TypeScript Basics

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TypeScript has gained immense popularity among developers due to its ability to enhance the JavaScript programming experience by adding static typing and improved tooling. In this article, we will delve into the basics of TypeScript, its key features, and how it can benefit your development projects.

Introduction to TypeScript

TypeScript is an open-source programming language developed by Microsoft. It is a strict syntactical superset of JavaScript that adds optional static typing. This means that you can write TypeScript code that looks very similar to JavaScript, but with the added benefit of type-checking during development.

This guide will introduce the basics. For an in-depth guide on Typescript visit here.

By introducing static types, TypeScript catches type-related errors at compile-time rather than runtime. This leads to more robust code, better code documentation, and improved developer experience. TypeScript compiles down to plain JavaScript, which can then be executed in any JavaScript runtime environment.

Setting Up TypeScript

To start using TypeScript, you need to set up a development environment. Here’s a basic setup process:

  1. Install Node.js: TypeScript requires Node.js and npm (Node Package Manager). Download and install them from the official website: Node.js.
  2. Install TypeScript: Once Node.js is installed, open your terminal and run the following command to install TypeScript globally:
   npm install -g typescript
  1. Create a TypeScript Project: Create a directory for your project and navigate to it in your terminal. Then, create a tsconfig.json file by running:
   tsc --init

This file will hold TypeScript compiler options and project settings.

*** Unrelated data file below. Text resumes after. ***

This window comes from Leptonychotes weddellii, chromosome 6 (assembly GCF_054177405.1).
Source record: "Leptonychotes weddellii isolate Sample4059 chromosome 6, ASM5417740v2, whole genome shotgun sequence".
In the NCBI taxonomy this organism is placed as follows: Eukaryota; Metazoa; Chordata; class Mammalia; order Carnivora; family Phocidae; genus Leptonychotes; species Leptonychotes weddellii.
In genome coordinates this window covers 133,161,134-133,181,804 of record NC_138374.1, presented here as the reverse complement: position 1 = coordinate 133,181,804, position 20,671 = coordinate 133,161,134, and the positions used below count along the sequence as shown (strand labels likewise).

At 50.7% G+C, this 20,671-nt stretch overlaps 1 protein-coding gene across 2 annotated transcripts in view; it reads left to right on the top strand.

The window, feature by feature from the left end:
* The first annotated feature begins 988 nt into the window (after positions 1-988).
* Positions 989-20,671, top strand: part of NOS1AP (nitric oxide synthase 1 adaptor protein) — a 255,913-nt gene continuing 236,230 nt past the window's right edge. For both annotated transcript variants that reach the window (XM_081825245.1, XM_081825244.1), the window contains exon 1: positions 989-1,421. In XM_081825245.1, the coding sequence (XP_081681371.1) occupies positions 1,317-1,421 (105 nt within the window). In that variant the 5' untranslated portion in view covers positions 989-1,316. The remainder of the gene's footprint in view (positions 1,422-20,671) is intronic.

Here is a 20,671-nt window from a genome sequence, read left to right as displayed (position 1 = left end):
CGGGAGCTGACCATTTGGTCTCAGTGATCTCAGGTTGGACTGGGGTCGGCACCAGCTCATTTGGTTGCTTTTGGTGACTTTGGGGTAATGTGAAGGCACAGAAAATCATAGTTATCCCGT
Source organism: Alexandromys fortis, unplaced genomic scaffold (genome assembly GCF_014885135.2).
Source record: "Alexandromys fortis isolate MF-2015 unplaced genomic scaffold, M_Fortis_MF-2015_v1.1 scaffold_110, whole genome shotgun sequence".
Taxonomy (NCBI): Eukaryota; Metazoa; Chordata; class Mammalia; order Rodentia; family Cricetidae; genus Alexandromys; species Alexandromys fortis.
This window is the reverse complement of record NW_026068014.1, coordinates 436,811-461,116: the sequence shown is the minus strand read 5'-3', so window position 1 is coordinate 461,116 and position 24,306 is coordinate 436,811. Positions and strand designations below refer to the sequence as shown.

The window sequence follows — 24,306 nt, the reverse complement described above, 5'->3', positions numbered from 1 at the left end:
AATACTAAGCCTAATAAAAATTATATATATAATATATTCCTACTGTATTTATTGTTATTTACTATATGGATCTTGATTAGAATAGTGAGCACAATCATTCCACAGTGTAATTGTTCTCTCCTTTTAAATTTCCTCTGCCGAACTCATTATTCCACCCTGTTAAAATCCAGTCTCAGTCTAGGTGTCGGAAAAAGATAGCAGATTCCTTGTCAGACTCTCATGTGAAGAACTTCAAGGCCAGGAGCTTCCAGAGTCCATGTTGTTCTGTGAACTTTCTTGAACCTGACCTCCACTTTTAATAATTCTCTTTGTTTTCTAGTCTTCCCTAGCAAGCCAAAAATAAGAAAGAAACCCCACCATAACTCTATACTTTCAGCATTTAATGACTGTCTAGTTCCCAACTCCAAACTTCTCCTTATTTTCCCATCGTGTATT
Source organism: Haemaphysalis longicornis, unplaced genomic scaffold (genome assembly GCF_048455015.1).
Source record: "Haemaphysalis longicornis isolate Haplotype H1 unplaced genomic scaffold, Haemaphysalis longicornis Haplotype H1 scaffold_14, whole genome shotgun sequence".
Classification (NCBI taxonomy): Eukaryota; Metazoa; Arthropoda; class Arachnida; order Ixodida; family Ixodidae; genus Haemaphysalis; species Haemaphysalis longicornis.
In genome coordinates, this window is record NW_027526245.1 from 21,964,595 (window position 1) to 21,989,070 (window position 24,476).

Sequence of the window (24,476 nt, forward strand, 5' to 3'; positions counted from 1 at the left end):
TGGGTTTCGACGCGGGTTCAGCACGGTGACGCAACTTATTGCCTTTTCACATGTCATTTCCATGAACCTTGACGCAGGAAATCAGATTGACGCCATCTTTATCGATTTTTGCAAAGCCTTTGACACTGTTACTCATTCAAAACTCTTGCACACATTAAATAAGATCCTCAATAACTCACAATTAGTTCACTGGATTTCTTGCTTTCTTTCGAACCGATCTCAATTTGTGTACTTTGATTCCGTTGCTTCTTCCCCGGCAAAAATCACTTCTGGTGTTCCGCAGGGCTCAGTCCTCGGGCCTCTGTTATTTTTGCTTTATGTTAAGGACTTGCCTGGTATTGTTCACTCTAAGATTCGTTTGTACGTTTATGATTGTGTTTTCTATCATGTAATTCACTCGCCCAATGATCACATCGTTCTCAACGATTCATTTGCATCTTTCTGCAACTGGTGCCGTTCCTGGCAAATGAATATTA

1. Write TypeScript Code: Create a .ts file in your project directory and start writing TypeScript code.
  2. Compile TypeScript: Compile your TypeScdript code to JavaScript by running:
   tsc filename

This command will generate JavaScript files based on your TypeScript code.

Declaring Variables and Types

In TypeScript, you declare variables using the let or const keyword, just like in JavaScript. However, you can also specify the variable type using a colon and the type name.

let message: string = "Hello, TypeScript!";
const age: number = 25;

TypeScript supports various basic types, including number, string, boolean, null, undefined, object. It also supports any and unknown types. For a detailed list of the types supported in Typescript visit here.

Additionally, TypeScript allows you to define custom types using interfaces. We will explore this in the upcoming section.


Interfaces are a powerful feature of TypeScript, allowing you to define the structure of objects and their types.

interface Person {
    name: string;
    age: number;

const person: Person = {
    name: "Alice",
    age: 30

Do you know the difference between an interface and a type in Typescript? See the answer here.


Functions in TypeScript are similar to JavaScript functions but with the ability to specify types for parameters and return types.

function add(x: number, y: number): number {
    return x + y;

Classes and Inheritance